COVID-19 vaccination

Information for people affected by cancer

With Australia’s COVID-19 vaccination program now underway, there are many questions being raised by patients, families and carers affected by cancer. This fact sheet addresses some of these questions about the COVID-19 vaccines, which you can download here.

Vaccine safety

There are currently two COVID-19 vaccines available in Australia – Pfizer and AstraZeneca. Both vaccines have passed Australia’s Therapeutic Goods Administration’s assessment and approval processes that assess vaccine safety, quality and

They do not contain the live virus that causes COVID-19 and therefore there is no risk of catching the infection from the vaccines.

All individuals should follow Australia-wide advice on which vaccines to take, based on their age and risk factors.

Australian recommendations

An extremely rare but serious side effect involving thrombosis (blood clots) along with thrombocytopenia (low blood platelet count) has been linked with the use of the AstraZeneca vaccine.

As a result, the Australian Technical Advisory Group on Immunisation (ATAGI) has advised Australian adults aged 59 and under to receive the Pfizer vaccine in preference to the AstraZeneca vaccine.

However, the ATAGI advice allows for the AstraZeneca vaccine to be used in people aged 59 and under following consideration and discussion of their personal risk for severe COVID-19 infection balanced against possible side effects. People who have had their first dose of the AstraZeneca vaccine without any serious adverse events are advised to receive a second dose of the same vaccine.

ATAGI and the Thrombosis and Haemostasis Society of Australia and New Zealand recommend that people with a history of brain blood clots, in typical sites, increased clotting tendency (not immune related), family history of blood clots, current or past low platelet count, and those receiving blood thinners, can receive the AstraZeneca vaccine.

ATAGI also recommends that people with a history of brain blood clots, known as cerebral venous sinus thrombosis (CVST) or low platelets caused by heparin (heparin induced thrombocytopenia syndrome), those with clots in abdomen (splanchnic vein thrombosis) or antiphospholipid syndrome with clots should not receive the AstraZeneca vaccine - the Pfizer vaccine is preferred for people with these rare conditions.

Two doses are required for best immunity

Both Pfizer and AstraZeneca require two doses to provide the best immunity. Pfizer doses are given at least 21 days apart. AstraZeneca doses can be given 4 to 12 weeks apart, but the ATAGI recommend doses should be 12 weeks apart for optimal efficacy.

Recommendation for cancer patients

Some types of cancer and their treatment increase the risk of catching COVID-19 and having a more severe illness from COVID-19. Vaccination against COVID-19 is therefore highly recommended.

The COVID-19 vaccines have not been studied specifically in patients with cancer. How your immune system responds to the vaccine may be influenced by your own general health and your cancer treatment. We know from studies of other vaccines (such as the flu vaccine) in patients with cancer that the level of response or protection from vaccination may be lower compared to people without cancer.

Steps that you have taken to reduce your risk of infection, such as physical distancing, hand hygiene and use of masks, remain important even after vaccination. Such measures help prevent infection, while vaccination is designed to reduce the impact of COVID-19 should you become infected.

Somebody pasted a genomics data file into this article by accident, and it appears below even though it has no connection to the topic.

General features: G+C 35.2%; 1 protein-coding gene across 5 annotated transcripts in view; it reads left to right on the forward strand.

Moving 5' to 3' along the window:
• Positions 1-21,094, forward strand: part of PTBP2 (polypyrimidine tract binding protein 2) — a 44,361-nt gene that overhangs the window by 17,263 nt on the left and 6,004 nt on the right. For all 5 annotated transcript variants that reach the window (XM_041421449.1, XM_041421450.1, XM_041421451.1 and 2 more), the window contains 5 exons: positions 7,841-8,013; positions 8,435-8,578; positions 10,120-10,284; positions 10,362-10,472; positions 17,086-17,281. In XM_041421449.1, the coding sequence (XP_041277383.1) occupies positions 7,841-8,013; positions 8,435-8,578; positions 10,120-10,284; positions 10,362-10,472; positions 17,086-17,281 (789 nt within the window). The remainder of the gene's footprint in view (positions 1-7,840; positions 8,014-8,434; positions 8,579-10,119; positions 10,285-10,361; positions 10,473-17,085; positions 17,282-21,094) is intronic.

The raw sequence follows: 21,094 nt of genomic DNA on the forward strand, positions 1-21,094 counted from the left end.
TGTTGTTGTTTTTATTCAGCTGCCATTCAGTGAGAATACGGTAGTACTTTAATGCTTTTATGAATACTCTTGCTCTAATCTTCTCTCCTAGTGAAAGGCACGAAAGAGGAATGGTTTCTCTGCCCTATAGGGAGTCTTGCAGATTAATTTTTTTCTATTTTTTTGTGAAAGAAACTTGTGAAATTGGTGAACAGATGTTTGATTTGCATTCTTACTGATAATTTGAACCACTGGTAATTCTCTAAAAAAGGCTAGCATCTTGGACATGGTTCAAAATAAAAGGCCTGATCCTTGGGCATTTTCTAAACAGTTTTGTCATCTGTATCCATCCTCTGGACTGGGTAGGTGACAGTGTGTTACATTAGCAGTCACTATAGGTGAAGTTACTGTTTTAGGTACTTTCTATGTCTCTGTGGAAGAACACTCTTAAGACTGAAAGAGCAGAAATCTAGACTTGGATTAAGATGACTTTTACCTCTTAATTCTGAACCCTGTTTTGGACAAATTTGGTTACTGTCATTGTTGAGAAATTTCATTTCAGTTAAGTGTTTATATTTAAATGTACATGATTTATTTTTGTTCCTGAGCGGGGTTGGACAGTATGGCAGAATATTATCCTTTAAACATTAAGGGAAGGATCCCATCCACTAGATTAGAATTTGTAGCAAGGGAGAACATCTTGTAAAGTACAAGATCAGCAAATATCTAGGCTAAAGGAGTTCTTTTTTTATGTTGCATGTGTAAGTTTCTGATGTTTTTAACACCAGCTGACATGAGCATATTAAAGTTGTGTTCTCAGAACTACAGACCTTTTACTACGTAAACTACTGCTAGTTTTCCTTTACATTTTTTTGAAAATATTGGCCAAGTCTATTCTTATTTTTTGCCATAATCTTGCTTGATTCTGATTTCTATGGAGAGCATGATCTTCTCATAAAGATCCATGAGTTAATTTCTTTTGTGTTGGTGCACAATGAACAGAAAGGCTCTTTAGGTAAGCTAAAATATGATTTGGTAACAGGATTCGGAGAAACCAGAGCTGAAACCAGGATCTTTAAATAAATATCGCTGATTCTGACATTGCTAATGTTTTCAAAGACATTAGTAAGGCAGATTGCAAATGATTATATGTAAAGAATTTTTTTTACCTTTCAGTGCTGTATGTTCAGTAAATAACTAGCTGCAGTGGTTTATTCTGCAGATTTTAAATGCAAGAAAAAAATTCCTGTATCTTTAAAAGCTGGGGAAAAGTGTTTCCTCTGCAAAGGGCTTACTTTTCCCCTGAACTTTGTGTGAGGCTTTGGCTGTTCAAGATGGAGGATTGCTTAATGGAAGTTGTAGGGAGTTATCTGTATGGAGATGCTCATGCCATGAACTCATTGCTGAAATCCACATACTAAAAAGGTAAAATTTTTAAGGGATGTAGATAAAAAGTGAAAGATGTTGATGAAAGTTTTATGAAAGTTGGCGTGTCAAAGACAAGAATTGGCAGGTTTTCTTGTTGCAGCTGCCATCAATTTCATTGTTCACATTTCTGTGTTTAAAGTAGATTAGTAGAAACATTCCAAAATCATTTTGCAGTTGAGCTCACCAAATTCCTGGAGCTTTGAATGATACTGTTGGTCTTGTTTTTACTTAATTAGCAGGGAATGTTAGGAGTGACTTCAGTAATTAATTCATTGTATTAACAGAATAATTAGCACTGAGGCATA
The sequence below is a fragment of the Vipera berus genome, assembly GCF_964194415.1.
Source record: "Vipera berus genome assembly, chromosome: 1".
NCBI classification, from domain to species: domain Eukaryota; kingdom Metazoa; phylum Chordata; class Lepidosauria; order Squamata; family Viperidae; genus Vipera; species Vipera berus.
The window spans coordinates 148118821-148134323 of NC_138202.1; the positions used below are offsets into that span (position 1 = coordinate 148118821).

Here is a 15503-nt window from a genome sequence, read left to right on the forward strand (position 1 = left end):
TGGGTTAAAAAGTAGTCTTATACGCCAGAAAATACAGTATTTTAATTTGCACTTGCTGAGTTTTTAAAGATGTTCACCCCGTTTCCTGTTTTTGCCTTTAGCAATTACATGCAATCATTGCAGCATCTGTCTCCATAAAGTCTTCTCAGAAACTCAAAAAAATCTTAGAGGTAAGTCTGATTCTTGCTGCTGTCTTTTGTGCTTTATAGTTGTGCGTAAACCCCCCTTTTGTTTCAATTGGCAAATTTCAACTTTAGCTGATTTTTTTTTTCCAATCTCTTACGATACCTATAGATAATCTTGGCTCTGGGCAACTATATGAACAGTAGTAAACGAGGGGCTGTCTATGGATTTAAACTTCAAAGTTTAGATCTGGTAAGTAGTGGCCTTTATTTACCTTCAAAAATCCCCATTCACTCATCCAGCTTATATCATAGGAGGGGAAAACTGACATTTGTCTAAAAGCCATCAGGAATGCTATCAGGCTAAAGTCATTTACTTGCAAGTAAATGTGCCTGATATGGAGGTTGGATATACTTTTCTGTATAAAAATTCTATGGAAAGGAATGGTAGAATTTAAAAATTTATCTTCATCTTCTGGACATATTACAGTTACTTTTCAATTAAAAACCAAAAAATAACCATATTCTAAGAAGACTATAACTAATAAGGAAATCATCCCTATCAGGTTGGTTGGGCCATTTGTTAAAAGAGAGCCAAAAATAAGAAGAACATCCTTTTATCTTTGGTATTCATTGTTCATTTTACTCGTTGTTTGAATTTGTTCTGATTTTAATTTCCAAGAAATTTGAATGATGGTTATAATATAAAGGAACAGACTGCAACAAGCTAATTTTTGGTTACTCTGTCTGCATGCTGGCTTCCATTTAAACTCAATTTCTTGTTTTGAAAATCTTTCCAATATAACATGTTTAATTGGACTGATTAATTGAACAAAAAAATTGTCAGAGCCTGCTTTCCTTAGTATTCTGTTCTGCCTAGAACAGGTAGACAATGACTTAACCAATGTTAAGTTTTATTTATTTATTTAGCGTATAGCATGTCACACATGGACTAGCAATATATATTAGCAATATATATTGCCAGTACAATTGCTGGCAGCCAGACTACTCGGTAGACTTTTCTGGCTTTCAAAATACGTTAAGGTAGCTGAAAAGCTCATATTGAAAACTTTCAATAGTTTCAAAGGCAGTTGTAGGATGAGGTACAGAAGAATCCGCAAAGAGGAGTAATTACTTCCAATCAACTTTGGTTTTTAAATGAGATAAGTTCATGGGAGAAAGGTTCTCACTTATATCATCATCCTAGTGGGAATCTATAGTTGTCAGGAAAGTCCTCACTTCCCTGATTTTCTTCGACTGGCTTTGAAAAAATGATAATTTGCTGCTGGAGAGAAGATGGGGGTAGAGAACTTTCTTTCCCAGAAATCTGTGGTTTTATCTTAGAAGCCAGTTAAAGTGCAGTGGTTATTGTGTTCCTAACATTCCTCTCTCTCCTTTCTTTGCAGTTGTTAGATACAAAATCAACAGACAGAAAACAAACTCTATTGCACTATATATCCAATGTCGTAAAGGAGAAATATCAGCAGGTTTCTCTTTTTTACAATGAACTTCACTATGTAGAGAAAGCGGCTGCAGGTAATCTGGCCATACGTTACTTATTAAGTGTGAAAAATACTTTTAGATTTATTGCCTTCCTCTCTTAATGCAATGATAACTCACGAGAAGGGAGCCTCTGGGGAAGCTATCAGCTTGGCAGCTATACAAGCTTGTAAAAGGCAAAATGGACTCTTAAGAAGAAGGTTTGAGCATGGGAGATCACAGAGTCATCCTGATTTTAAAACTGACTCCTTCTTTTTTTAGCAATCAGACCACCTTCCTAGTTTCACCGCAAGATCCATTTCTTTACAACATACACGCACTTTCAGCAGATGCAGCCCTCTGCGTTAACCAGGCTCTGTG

Vaccination and cancer treatment

Based on how the vaccines work, we do not anticipate that the vaccines will reduce the effectiveness of cancer treatments.

Your doctor will be able to discuss timing of vaccination with you, as with some therapies it may be preferable to avoid vaccination during certain treatment periods. This is to avoid confusion around possible side effects and whether they have been caused by the vaccine or your cancer treatment.

Patients with blood cancer

People with a blood cancer diagnosis (myeloma, lymphoma or leukaemia) are at increased risk of complications from COVID-19 infection.

Vaccination against COVID-19 is therefore highly recommended, as long as the person does not have a serious allergy to components of the COVID-19 vaccine.

Stem cell transplants

For patients who have had an autologous or allogeneic stem cell transplant, vaccination is recommended at least three months after your transplant.

Side effects

Common side effects from the vaccine have typically been mild and short-lived – like pain or redness at the injection site. Up to half of all vaccinated people will experience some general side effects such as tiredness, headache and muscle aches and pain or fever. You should seek medical advice if, for example, you develop a fever, accompanied by shivering and sweating or if unexpected symptoms such as severe headache appear or persist beyond the first three days following vaccination.

Severe reactions to vaccinations

If you have had a severe allergic reaction to a vaccine in the past, or to a particular type of COVID-19 vaccine, you should discuss with your doctor or specialist the type of reaction you had to the particular vaccine. You may be referred to specialised vaccination clinics for further assessment and, if suitable, for vaccination under close supervision.

COVID-19 and flu vaccines

The current recommended gap between a dose of seasonal flu vaccine and a dose of the COVID-19 vaccine is at least seven days.

Further information

Patients on active treatment at other health care facilities should contact their treating team.

In the event of an emergency, please dial 000 for an ambulance.

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Questions about cancer?

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